Apolipoprotein J/Clusterin Expression Defines Distinct Stages of Blastocyst Implantation in the Mouse Uterus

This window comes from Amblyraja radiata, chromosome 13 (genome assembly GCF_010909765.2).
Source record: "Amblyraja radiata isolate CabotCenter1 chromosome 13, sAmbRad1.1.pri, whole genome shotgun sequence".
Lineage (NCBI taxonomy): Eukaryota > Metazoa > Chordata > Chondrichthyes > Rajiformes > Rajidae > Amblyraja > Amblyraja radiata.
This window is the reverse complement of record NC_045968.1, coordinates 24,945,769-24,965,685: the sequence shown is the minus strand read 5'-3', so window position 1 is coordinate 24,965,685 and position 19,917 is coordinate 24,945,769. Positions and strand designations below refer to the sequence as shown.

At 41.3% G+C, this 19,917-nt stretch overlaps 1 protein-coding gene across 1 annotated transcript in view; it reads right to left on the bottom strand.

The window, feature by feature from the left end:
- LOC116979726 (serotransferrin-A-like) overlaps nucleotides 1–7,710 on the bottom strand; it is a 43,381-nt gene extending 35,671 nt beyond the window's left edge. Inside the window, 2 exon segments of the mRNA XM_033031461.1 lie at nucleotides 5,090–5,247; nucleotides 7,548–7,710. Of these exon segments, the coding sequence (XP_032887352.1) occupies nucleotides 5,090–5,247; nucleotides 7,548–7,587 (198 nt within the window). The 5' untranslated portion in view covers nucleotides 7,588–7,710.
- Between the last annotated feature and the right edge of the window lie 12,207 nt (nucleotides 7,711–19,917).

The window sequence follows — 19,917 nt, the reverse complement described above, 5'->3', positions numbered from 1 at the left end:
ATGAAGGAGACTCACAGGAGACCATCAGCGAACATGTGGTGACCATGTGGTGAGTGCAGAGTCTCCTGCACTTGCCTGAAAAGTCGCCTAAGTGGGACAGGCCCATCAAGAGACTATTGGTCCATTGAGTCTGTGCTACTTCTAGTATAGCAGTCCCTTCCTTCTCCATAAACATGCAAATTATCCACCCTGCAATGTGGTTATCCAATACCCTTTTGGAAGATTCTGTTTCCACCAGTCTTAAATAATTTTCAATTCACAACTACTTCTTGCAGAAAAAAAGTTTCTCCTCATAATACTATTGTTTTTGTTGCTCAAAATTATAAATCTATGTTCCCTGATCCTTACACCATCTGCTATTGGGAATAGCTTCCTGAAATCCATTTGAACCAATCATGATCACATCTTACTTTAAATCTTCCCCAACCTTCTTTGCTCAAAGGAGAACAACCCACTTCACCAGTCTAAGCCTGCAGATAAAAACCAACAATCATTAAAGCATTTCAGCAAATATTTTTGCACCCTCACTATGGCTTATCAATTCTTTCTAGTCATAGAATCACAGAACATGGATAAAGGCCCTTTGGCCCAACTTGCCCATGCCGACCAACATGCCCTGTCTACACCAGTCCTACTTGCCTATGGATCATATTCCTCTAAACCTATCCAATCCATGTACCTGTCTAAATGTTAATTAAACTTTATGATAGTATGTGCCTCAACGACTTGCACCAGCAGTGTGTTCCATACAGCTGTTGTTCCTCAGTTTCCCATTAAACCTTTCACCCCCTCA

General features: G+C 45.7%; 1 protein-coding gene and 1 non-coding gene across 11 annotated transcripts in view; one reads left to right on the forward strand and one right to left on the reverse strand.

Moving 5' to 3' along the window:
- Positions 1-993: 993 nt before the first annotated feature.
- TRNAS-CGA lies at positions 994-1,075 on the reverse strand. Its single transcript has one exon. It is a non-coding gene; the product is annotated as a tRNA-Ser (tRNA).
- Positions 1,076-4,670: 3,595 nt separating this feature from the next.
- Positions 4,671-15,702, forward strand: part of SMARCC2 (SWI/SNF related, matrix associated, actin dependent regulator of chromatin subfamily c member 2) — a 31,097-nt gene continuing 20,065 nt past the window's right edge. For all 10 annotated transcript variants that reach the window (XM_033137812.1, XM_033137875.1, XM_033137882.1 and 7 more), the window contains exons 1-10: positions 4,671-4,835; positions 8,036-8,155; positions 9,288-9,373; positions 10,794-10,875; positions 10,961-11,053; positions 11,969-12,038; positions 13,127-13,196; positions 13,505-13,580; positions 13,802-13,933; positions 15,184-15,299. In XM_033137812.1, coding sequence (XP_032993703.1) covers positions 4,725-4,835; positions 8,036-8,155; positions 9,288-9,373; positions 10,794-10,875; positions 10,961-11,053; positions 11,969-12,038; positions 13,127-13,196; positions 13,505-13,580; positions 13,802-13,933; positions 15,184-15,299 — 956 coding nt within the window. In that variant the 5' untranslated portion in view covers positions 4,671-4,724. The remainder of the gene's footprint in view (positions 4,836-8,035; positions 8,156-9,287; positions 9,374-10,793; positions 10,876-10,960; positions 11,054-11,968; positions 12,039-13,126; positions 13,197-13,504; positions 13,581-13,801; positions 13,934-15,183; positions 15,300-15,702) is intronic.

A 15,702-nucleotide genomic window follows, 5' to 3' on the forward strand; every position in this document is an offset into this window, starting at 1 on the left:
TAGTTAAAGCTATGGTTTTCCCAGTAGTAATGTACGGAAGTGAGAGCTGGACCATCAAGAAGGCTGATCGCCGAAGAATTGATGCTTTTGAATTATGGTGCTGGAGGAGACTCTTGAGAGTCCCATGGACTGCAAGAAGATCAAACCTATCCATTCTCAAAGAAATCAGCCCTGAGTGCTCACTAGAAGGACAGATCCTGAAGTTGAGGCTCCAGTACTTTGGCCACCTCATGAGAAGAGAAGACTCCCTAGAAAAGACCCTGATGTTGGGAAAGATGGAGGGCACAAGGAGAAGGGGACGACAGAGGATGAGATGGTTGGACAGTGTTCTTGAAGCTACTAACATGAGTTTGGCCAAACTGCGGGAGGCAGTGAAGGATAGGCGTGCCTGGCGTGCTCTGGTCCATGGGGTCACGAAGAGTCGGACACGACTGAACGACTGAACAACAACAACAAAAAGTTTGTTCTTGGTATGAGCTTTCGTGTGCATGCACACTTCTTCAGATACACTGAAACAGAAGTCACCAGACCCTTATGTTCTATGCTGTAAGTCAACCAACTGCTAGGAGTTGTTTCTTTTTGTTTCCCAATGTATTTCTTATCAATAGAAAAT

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The endometrium is a dynamic tissue that responds to hormonal cues and growth factors to accommodate, regulate, and nurture developing embryos. To provide clues about the molecular mechanisms underlying the responsiveness of this tissue, we have begun to identify genes that are expressed at specific stages of early pregnancy. One such gene, apolipoprotein J (apoJ), encodes a secretory glycoprotein capable of binding lipids and membrane-active proteins. Uterine apoJ gene activity was not detected immediately following fertilization, but glandular epithelial expression of apoJ mRNA appeared just before the time of blastocyst implantation and persisted postimplantation. During implantation, uterine luminal epithelial cells also expressed apoJ, but expression was excluded from luminal cells adjacent to the sites of attached blastocysts. ApoJ protein accumulated in the glandular and uterine lumens in proximity to the epithelial cells that expressed apoJ mRNA. We suggest that apoJ expression is a marker of uterine receptivity to blastocyst implantation. Subsequent expression of apoJ message in uterine stromal cell types and in circular muscle myocytes coincided with the onset of decidualization. During this period the myocytes of the longitudinal muscle layer showed no evidence of apoJ mRNA. ApoJ protein was localized to nondecidualized tissue but was not evident in decidualized cells. In contrast, the protein was dispersed throughout both the circular and longitudinal myometrium. In the uteri of hormone-treated females stimulated with oil, apoJ was also expressed during decidualization in stromal cells and in circular myocytes, indicating that signals specifically transmitted from the embryo itself are not responsible for apoJ mRNA accumulation.